"It was all about being as little as you could be." Shaking it up, indeed.

While it probably is liberating to some skinny, pale, and flat-haired girls that they don't need to go the Dolly Parton route, who depending their age and circumstances might not yet have picked up on the fact that their look is celebrated by the fashion industry, there's something awfully disingenuous about presenting this approach - one that effectively denies the existence of naturally voluminous young girls - as some kind of female empowerment.


caryatis said...

"No doubt this comes from some unstated starting point, that the only women up for discussion - the only of any possible interest - are the very young, or those with "gamine" builds, women who either choose to go the padding-or-silicone route or not."

And the rich--women who plausibly, perhaps with some financial sacrifice, could just buy big breasts if they wanted them, so that such women tend to think of being curvaceous as something they have _chosen_ not to do, and therefore something other women must have _chosen_ tastelessly to indulge in.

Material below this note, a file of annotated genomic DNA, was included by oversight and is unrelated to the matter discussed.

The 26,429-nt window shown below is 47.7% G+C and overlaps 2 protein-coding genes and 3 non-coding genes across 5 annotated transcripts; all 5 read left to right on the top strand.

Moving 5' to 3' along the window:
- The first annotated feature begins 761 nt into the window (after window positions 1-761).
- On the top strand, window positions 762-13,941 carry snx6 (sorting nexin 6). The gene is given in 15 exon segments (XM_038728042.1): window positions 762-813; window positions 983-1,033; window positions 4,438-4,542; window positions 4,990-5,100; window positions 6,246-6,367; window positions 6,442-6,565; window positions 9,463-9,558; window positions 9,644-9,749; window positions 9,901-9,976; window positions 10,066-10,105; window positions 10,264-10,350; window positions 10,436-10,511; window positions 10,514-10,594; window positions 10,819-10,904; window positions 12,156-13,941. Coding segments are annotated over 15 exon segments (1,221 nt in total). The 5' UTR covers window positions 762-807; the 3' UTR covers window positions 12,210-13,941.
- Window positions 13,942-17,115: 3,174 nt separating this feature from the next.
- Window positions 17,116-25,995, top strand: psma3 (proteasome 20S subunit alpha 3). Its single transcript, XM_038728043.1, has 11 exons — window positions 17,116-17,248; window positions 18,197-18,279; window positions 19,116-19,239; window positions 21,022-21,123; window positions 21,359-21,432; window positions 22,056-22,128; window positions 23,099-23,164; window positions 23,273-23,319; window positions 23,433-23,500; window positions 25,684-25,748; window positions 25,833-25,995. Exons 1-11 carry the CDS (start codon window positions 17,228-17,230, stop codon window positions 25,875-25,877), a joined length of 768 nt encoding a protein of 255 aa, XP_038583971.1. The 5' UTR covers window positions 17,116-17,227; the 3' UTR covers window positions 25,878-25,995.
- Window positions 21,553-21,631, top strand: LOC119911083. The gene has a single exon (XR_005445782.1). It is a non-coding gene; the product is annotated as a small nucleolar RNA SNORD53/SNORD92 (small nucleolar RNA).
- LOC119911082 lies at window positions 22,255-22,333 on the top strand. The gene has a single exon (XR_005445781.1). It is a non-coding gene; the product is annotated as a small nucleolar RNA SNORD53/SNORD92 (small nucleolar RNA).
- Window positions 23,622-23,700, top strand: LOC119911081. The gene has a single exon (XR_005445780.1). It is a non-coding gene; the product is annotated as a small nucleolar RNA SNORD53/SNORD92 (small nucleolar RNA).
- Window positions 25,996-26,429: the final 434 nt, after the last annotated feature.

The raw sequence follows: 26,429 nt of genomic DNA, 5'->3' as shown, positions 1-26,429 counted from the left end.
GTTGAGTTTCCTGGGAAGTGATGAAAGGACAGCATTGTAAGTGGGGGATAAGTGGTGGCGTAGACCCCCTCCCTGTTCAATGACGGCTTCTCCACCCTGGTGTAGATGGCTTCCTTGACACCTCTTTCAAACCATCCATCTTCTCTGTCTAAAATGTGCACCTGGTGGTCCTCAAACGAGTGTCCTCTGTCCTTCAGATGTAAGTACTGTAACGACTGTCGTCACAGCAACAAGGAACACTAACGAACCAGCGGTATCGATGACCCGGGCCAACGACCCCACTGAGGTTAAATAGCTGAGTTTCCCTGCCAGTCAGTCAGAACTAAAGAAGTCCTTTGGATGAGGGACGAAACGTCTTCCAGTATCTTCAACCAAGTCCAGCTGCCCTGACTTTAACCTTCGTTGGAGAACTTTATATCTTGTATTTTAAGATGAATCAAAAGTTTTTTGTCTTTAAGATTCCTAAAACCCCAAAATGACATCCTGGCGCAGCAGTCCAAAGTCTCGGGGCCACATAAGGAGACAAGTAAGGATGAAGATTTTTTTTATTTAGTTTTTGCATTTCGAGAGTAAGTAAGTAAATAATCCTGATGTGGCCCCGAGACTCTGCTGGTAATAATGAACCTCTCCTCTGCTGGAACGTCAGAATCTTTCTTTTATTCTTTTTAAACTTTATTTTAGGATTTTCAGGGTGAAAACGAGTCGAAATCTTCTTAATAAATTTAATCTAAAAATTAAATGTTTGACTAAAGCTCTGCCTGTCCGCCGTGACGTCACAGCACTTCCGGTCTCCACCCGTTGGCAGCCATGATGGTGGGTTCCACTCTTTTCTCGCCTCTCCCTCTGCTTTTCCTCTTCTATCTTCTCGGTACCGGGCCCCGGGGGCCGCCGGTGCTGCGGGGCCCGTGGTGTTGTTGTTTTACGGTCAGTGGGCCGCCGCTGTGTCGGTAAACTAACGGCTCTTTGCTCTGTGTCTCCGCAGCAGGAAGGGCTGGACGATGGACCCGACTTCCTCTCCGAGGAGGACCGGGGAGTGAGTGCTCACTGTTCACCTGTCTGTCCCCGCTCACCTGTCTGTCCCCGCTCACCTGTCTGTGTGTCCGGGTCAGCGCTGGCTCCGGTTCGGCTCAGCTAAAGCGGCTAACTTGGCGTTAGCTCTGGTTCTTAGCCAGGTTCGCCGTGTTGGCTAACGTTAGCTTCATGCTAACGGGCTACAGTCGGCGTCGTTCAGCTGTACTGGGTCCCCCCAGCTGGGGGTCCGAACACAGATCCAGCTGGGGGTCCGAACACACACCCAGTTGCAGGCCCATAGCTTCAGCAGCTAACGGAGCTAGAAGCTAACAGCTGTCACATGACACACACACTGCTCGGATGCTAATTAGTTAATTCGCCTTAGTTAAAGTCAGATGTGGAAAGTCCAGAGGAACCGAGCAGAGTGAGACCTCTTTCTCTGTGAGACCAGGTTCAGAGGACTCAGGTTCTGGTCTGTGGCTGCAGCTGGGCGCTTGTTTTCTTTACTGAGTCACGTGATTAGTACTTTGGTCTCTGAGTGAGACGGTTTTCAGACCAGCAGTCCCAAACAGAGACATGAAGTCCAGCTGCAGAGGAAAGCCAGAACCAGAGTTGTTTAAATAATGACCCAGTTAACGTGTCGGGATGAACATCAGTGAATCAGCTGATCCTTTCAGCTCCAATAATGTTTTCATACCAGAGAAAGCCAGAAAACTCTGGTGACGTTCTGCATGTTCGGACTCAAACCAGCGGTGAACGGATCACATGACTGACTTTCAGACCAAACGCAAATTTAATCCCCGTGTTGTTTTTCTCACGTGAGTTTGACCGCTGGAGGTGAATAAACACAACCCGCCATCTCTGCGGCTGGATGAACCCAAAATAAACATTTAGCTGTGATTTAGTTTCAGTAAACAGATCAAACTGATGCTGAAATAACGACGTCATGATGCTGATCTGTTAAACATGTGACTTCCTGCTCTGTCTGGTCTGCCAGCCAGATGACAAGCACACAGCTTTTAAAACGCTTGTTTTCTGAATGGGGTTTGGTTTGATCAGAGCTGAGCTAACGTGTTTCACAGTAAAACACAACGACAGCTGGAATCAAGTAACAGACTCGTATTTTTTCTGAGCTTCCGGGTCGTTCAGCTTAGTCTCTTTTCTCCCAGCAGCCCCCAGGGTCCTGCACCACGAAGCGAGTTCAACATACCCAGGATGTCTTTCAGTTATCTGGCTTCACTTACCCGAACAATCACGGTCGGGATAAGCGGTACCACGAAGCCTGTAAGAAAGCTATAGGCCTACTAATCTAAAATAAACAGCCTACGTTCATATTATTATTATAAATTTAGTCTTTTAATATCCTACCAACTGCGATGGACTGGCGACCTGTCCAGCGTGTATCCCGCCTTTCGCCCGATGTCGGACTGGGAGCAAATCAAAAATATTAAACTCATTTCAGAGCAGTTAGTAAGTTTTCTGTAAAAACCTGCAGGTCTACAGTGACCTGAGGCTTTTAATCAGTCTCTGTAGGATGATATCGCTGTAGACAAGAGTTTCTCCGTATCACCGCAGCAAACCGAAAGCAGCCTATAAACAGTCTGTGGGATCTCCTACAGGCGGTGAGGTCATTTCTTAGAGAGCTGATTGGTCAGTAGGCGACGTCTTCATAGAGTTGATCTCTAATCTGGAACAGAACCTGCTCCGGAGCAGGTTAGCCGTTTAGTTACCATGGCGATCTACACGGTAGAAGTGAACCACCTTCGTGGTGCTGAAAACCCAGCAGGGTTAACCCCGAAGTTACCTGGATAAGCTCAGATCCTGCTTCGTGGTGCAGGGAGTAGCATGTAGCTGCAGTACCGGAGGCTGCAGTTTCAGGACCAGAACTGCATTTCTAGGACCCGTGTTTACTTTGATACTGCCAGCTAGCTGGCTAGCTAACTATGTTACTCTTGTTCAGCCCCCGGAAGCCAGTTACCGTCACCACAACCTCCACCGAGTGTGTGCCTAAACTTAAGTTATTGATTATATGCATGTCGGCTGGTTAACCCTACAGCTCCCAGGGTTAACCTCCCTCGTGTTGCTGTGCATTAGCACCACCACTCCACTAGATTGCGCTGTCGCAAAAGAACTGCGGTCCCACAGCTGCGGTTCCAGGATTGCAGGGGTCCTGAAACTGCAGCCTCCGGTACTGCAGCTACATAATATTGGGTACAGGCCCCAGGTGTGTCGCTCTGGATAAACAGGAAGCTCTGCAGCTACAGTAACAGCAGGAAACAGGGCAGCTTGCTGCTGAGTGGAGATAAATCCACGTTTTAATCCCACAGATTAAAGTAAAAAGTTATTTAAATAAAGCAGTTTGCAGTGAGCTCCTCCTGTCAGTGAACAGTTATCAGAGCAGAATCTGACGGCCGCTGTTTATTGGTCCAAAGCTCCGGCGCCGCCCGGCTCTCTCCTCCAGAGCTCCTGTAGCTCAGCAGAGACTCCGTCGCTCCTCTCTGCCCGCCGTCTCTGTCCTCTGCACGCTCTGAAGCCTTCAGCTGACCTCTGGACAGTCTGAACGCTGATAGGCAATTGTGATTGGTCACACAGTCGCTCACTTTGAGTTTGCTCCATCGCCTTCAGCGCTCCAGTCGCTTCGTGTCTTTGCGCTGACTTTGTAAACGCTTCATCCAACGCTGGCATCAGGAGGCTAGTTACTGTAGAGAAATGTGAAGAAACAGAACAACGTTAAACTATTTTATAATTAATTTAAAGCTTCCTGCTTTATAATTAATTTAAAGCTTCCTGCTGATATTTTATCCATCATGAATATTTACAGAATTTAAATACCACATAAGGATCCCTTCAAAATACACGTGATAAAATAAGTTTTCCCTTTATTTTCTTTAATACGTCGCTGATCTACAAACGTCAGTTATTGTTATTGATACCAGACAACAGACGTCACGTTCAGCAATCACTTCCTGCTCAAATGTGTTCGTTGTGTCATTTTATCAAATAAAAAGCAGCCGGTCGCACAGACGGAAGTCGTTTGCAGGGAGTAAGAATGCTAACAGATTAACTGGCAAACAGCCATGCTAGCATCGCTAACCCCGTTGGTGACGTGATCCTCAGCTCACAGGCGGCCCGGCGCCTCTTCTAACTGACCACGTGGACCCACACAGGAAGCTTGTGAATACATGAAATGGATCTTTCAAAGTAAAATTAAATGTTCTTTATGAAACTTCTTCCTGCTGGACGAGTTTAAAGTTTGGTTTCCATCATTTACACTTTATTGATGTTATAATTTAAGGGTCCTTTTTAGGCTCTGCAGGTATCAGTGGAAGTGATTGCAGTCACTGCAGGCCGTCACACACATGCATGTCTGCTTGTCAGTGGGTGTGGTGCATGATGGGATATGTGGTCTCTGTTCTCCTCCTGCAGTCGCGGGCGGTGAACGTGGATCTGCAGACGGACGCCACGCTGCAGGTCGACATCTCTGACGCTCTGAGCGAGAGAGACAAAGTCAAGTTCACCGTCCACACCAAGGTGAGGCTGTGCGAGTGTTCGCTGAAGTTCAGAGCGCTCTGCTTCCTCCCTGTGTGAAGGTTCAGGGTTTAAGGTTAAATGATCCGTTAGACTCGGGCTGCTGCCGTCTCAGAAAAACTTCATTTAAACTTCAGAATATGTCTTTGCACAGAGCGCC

Phoebe said...

I'm not sure I follow. There are rich and not-so-rich women paying for breast enlargements. Thus the women for whom the surgery would be possible, albeit with sacrifice/debt, are also choosing not to have it done. And the padded-bra approach is not especially financially prohibitive.

There's definitely a class element to all of this, though, with it being thought low-brow (or nouveau-riche) to pay for big breasts or enhance in less permanent ways, and with that notion carrying over to all large-breastedness, even that which came naturally.

caryatis said...

I was saying that poor or middle-class women would be less likely to consider plastic surgery a realistic possibility. So maybe for them the aspirational luxury is the surgery...while slightly higher on the class scale, ideas of taste come into play in order to distinguish between the people who can afford surgery versus the people who can afford surgery _but know better_.

Phoebe said...

It's an interesting idea, but it's evidently not the mostly the rich getting these surgeries in the first place.

Jame said...

One of the myriad of reasons I never looked to fashion mags as a representation of how I should look. I was excluded at birth, and my list of exclusions just kept growing. I am african american, average height, curvy, and muscular. I couldn't look like that without a body transplant.

Fashion is extremely exclusionist. On the rare occasion I see someone of my skin tone, they have crazy makeup on. I will never see someone with my body type. It is a useless pursuit.

Phoebe said...


That's precisely why personal-style and street-style blogs can be so wonderful. Not always - sometimes it's the dreaded "models off-duty" approach - but these sites can show that it's possible to have fun with self-expression-through-dress without having the build or any of the other features of runway models.